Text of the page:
Maryland DNR doesn’t require commercial harvesters to report their catch electronically, so it lacks the ability to track numbers so closely, Luisi said. Legislation is pending in Annapolis that could change that.

Pennsylvania drew disapproval because it sought to delay imposition of the new one-fish-per-day and size limits because it would otherwise take effect midway through its April–May season for striped bass fishing. It argued that the change would be procedurally burdensome, confusing and could result in fishing violations. But the board denied the request and directed the state to try to get the new rule in place by May 1.

The board gave Maryland, Pennsylvania and the Potomac fisheries agency until April 12 to submit revised plans that comply with the new rules. If any of the plans fail to do so, then the board at its May 1 meeting could decide to ask the U.S. Commerce Secretary to impose a moratorium on all striped bass fishing for individual states deemed in noncompliance.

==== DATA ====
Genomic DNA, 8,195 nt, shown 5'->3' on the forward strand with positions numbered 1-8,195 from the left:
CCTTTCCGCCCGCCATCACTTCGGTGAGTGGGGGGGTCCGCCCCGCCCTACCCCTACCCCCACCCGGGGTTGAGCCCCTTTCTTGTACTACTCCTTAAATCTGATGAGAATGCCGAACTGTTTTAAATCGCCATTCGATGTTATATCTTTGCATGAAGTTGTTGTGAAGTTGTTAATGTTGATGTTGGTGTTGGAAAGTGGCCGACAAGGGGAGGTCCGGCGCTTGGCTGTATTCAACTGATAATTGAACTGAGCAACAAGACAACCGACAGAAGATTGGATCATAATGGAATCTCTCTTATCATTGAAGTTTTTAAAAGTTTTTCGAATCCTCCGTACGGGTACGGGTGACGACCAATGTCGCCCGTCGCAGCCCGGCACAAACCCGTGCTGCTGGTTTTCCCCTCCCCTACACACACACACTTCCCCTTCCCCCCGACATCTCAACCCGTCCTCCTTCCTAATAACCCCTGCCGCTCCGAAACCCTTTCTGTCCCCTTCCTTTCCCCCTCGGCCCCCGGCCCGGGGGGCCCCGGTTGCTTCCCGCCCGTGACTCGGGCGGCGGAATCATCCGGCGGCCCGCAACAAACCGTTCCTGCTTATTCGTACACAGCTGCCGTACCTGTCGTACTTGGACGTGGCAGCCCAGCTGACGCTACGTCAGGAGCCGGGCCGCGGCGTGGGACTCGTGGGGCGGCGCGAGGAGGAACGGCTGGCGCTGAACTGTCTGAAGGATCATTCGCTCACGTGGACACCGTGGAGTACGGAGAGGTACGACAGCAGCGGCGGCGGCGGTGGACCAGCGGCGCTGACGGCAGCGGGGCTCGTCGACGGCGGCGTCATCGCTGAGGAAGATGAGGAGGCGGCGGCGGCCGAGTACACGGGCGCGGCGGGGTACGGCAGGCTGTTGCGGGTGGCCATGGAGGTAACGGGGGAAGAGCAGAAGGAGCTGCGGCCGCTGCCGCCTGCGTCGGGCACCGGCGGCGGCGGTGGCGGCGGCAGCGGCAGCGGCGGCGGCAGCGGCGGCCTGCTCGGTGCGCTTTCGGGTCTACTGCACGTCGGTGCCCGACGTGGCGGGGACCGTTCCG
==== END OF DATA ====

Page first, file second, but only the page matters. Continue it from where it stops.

Robert T. Brown Sr., president of the Maryland Watermen’s Association, said the stance of the Atlantic states commission is “unjust, unfair and uncalled for.”

Representatives of recreational fishing and conservation groups called on Maryland to meet the commission’s requirements.

“Failing to do so could trigger a closure of the fishery in state waters and a massive economic hit for Maryland’s recreational fishing and boating economy,” said David Sikorski, executive director of the Coastal Conservation Association Maryland.

“With striped bass being at the level they are,” said Allison Colden, Maryland director of the Chesapeake Bay Foundation, “it’s ever more important that we are doing as much as possible [and] that we are reducing fishing mortality in the timeline set by the board.”

Luisi said the state would try.

“How we’re going to put together a new approach has yet to be determined,” he said, but added, “We’re going to fall in line and do what they asked us to do.”